Issue 30(4) of the journal contains the first paper on eye-tracking studies to investigate the cognitive processes of learners taking reading tests. Stephen Bax joins us to explain the methodology and what it can tell us about how successful readers go about processing items and texts in reading tests.
Issue 30(3) commemorates the 30th Anniversary of the founding of the journal. We mark this milestone in the journal's history with a special issue on the topic of Assessment Literacy, guest edited by Ofra Inbar. A concern for the literacy needs of a wide range of stakeholders who use tests and test scores beyond the experts is a sign of a maturing profession. This issue takes the debate forward in new and exciting ways, some of which Ofra Inbar discusses on this podcast.
Issue 13: Paula Winke and Susan Gass on Rater Bias
Rater bias is something that language testers have known about for a long time, and have tried to control through training and the use of rating scales. But investigations into the source and nature of bias is relatively recent. In issue 30(2) of the journal Paula Winke, Susan Gass, and Caroly Myford share their research in this field, and the first two authors from Michigan State University join us on Language Testing Bytes to discuss rater bias.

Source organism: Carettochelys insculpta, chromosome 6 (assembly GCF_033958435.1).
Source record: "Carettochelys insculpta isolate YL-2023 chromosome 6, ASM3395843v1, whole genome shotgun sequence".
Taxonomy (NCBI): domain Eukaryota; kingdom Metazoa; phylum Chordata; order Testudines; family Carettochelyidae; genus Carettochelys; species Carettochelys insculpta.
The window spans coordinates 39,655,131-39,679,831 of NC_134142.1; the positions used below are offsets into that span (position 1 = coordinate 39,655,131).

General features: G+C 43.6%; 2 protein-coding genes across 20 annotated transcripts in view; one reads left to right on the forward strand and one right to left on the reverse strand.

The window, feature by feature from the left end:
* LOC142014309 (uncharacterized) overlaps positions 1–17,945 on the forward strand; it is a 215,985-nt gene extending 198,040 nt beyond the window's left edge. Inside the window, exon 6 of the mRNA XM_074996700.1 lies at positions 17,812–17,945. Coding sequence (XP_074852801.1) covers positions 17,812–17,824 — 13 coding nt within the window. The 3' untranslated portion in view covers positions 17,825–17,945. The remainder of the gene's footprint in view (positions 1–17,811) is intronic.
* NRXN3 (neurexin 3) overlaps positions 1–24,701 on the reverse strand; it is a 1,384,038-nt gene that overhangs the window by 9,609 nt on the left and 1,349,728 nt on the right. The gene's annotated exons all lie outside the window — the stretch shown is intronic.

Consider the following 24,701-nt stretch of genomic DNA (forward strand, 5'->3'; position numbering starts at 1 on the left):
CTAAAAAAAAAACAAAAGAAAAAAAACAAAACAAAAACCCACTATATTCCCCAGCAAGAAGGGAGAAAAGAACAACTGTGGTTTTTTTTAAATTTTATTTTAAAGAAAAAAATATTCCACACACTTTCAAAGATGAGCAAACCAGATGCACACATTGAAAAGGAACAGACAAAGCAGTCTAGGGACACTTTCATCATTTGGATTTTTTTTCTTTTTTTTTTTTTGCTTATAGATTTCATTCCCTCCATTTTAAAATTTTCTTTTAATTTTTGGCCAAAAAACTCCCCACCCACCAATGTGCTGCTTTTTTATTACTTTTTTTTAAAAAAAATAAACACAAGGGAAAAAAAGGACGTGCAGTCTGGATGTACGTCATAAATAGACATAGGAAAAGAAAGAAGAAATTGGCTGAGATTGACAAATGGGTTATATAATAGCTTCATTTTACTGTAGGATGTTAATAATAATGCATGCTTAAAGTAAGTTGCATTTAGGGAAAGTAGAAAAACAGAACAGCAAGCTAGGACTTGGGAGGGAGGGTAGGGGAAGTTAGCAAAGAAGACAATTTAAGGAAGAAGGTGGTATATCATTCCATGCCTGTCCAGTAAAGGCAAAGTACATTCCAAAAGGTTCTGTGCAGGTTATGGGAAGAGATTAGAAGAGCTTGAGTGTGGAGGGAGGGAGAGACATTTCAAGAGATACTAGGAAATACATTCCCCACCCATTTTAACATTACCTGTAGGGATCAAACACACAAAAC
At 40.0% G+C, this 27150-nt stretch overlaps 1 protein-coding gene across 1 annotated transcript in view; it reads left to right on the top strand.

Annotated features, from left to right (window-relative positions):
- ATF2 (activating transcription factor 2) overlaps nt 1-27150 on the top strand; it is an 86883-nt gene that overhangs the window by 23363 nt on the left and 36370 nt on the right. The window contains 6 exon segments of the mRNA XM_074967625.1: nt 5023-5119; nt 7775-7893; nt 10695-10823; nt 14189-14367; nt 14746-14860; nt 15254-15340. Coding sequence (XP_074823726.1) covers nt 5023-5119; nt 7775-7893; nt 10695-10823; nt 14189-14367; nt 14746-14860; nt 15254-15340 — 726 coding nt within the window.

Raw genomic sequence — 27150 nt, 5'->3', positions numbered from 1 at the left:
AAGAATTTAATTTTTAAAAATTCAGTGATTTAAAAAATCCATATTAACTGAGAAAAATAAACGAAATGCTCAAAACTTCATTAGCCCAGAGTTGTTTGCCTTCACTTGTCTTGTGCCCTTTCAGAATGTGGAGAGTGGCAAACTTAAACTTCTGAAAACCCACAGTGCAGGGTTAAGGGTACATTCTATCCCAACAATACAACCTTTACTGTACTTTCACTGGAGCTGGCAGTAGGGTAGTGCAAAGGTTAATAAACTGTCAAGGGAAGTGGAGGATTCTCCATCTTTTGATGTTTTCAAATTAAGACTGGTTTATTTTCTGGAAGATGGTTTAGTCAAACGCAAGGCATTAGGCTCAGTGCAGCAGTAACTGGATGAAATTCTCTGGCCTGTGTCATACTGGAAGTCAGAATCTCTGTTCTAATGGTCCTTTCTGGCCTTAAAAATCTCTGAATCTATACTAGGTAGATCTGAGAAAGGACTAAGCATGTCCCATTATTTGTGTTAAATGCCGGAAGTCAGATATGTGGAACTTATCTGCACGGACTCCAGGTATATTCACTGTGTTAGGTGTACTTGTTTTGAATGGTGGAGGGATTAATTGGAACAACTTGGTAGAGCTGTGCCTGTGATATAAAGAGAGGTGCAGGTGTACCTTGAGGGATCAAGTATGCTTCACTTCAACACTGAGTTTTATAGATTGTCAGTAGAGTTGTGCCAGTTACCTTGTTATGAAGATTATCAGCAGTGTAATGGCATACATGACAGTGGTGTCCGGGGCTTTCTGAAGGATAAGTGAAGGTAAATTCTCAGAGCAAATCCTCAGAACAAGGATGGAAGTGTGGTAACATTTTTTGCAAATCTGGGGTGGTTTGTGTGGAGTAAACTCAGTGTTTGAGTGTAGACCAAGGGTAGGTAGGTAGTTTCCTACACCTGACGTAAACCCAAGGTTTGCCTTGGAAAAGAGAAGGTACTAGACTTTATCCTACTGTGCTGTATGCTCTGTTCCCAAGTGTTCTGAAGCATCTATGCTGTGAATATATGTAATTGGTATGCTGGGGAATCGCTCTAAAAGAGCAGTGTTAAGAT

Issue 12: Alan Davies on Assessing Academic English
In 2008 Alan Davies' book Assessing Academic English was published by Cambridge University Press. In issue 30(1) of Language Testing it is reviewed by Christine Coombe. With a strong historical narrative, the book raises many of the enduring issues in assessing English for study in English medium institutions. In this podcast we explore some of these with Professor Davies.
Issue 11: Ana Pellicer-Sanchez and Norbert Schmitt on Yes-No Vocabulary Tests